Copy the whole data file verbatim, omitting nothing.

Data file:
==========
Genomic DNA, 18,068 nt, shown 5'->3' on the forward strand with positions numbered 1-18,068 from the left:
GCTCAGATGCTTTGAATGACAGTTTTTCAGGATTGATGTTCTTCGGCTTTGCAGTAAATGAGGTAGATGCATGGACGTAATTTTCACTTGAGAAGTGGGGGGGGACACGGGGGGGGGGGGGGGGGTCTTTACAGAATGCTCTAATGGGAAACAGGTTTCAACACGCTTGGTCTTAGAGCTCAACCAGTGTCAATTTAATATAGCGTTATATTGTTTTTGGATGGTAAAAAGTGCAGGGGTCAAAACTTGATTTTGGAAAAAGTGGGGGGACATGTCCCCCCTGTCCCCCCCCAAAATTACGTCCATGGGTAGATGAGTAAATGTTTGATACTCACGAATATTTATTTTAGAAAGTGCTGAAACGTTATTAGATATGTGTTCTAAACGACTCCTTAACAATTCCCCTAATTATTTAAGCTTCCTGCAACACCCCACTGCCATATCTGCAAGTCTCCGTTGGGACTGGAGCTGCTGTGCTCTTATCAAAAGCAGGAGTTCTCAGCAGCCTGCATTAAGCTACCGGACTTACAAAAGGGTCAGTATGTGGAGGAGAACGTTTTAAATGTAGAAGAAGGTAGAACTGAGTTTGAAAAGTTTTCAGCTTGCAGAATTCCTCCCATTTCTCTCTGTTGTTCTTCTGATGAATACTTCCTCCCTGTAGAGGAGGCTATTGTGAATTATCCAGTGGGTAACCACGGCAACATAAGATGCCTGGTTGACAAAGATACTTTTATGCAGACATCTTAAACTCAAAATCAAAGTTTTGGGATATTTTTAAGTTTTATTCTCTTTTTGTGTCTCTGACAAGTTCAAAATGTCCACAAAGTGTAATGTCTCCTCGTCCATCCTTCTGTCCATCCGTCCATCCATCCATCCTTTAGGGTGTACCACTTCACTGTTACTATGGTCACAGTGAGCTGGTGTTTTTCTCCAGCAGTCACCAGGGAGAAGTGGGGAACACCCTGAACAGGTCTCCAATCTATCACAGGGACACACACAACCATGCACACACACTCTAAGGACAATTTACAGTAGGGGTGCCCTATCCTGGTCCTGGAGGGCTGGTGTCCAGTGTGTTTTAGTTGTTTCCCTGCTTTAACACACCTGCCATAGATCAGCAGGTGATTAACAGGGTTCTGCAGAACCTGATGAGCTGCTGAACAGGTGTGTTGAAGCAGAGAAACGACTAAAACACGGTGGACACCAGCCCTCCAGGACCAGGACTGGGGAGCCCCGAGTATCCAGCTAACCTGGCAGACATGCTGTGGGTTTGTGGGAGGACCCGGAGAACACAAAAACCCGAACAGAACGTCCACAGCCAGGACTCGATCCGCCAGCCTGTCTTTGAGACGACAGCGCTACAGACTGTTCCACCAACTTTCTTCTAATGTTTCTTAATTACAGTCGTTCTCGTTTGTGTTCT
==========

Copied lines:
Genomic DNA, 18,068 nt, shown 5'->3' on the forward strand with positions numbered 1-18,068 from the left:
GCTCAGATGCTTTGAATGACAGTTTTTCAGGATTGATGTTCTTCGGCTTTGCAGTAAATGAGGTAGATGCATGGACGTAATTTTCACTTGAGAAGTGGGGGGGGACACGGGGGGGGGGGGGGGGGTCTTTACAGAATGCTCTAATGGGAAACAGGTTTCAACACGCTTGGTCTTAGAGCTCAACCAGTGTCAATTTAATATAGCGTTATATTGTTTTTGGATGGTAAAAAGTGCAGGGGTCAAAACTTGATTTTGGAAAAAGTGGGGGGACATGTCCCCCCTGTCCCCCCCCAAAATTACGTCCATGGGTAGATGAGTAAATGTTTGATACTCACGAATATTTATTTTAGAAAGTGCTGAAACGTTATTAGATATGTGTTCTAAACGACTCCTTAACAATTCCCCTAATTATTTAAGCTTCCTGCAACACCCCACTGCCATATCTGCAAGTCTCCGTTGGGACTGGAGCTGCTGTGCTCTTATCAAAAGCAGGAGTTCTCAGCAGCCTGCATTAAGCTACCGGACTTACAAAAGGGTCAGTATGTGGAGGAGAACGTTTTAAATGTAGAAGAAGGTAGAACTGAGTTTGAAAAGTTTTCAGCTTGCAGAATTCCTCCCATTTCTCTCTGTTGTTCTTCTGATGAATACTTCCTCCCTGTAGAGGAGGCTATTGTGAATTATCCAGTGGGTAACCACGGCAACATAAGATGCCTGGTTGACAAAGATACTTTTATGCAGACATCTTAAACTCAAAATCAAAGTTTTGGGATATTTTTAAGTTTTATTCTCTTTTTGTGTCTCTGACAAGTTCAAAATGTCCACAAAGTGTAATGTCTCCTCGTCCATCCTTCTGTCCATCCGTCCATCCATCCATCCTTTAGGGTGTACCACTTCACTGTTACTATGGTCACAGTGAGCTGGTGTTTTTCTCCAGCAGTCACCAGGGAGAAGTGGGGAACACCCTGAACAGGTCTCCAATCTATCACAGGGACACACACAACCATGCACACACACTCTAAGGACAATTTACAGTAGGGGTGCCCTATCCTGGTCCTGGAGGGCTGGTGTCCAGTGTGTTTTAGTTGTTTCCCTGCTTTAACACACCTGCCATAGATCAGCAGGTGATTAACAGGGTTCTGCAGAACCTGATGAGCTGCTGAACAGGTGTGTTGAAGCAGAGAAACGACTAAAACACGGTGGACACCAGCCCTCCAGGACCAGGACTGGGGAGCCCCGAGTATCCAGCTAACCTGGCAGACATGCTGTGGGTTTGTGGGAGGACCCGGAGAACACAAAAACCCGAACAGAACGTCCACAGCCAGGACTCGATCCGCCAGCCTGTCTTTGAGACGACAGCGCTACAGACTGTTCCACCAACTTTCTTCTAATGTTTCTTAATTACAGTCGTTCTCGTTTGTGTTCT